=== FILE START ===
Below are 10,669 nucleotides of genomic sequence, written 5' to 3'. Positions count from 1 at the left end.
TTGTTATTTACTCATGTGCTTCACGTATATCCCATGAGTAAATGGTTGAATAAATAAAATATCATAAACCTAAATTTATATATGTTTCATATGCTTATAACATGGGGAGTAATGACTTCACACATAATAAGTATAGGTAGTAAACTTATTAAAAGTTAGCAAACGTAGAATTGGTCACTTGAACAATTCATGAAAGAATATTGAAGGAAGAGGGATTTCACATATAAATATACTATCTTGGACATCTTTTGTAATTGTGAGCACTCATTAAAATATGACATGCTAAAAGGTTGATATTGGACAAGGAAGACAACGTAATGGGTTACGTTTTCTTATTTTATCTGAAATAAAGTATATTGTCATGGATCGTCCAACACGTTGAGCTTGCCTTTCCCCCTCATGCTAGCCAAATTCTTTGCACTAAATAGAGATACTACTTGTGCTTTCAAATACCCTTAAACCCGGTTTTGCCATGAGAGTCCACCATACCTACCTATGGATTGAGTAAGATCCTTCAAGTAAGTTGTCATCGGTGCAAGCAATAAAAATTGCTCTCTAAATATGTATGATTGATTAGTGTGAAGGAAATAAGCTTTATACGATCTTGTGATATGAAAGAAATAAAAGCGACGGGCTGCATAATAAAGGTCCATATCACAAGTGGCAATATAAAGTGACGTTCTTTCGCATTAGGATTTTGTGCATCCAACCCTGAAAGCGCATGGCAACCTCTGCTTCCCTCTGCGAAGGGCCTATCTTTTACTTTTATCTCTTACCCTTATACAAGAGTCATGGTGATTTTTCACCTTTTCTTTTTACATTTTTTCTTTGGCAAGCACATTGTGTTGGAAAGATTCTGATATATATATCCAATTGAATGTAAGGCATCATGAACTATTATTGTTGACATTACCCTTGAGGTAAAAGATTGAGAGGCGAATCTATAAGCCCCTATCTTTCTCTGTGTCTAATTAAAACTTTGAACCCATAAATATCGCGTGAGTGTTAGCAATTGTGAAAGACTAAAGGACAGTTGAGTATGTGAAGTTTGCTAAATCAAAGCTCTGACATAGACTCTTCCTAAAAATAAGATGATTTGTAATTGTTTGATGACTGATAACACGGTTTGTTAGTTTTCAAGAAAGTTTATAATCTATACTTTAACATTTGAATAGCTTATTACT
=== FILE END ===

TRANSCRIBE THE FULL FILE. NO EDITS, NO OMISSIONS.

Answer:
Below are 10,669 nucleotides of genomic sequence, written 5' to 3'. Positions count from 1 at the left end.
TTGTTATTTACTCATGTGCTTCACGTATATCCCATGAGTAAATGGTTGAATAAATAAAATATCATAAACCTAAATTTATATATGTTTCATATGCTTATAACATGGGGAGTAATGACTTCACACATAATAAGTATAGGTAGTAAACTTATTAAAAGTTAGCAAACGTAGAATTGGTCACTTGAACAATTCATGAAAGAATATTGAAGGAAGAGGGATTTCACATATAAATATACTATCTTGGACATCTTTTGTAATTGTGAGCACTCATTAAAATATGACATGCTAAAAGGTTGATATTGGACAAGGAAGACAACGTAATGGGTTACGTTTTCTTATTTTATCTGAAATAAAGTATATTGTCATGGATCGTCCAACACGTTGAGCTTGCCTTTCCCCCTCATGCTAGCCAAATTCTTTGCACTAAATAGAGATACTACTTGTGCTTTCAAATACCCTTAAACCCGGTTTTGCCATGAGAGTCCACCATACCTACCTATGGATTGAGTAAGATCCTTCAAGTAAGTTGTCATCGGTGCAAGCAATAAAAATTGCTCTCTAAATATGTATGATTGATTAGTGTGAAGGAAATAAGCTTTATACGATCTTGTGATATGAAAGAAATAAAAGCGACGGGCTGCATAATAAAGGTCCATATCACAAGTGGCAATATAAAGTGACGTTCTTTCGCATTAGGATTTTGTGCATCCAACCCTGAAAGCGCATGGCAACCTCTGCTTCCCTCTGCGAAGGGCCTATCTTTTACTTTTATCTCTTACCCTTATACAAGAGTCATGGTGATTTTTCACCTTTTCTTTTTACATTTTTTCTTTGGCAAGCACATTGTGTTGGAAAGATTCTGATATATATATCCAATTGAATGTAAGGCATCATGAACTATTATTGTTGACATTACCCTTGAGGTAAAAGATTGAGAGGCGAATCTATAAGCCCCTATCTTTCTCTGTGTCTAATTAAAACTTTGAACCCATAAATATCGCGTGAGTGTTAGCAATTGTGAAAGACTAAAGGACAGTTGAGTATGTGAAGTTTGCTAAATCAAAGCTCTGACATAGACTCTTCCTAAAAATAAGATGATTTGTAATTGTTTGATGACTGATAACACGGTTTGTTAGTTTTCAAGAAAGTTTATAATCTATACTTTAACATTTGAATAGCTTATTACT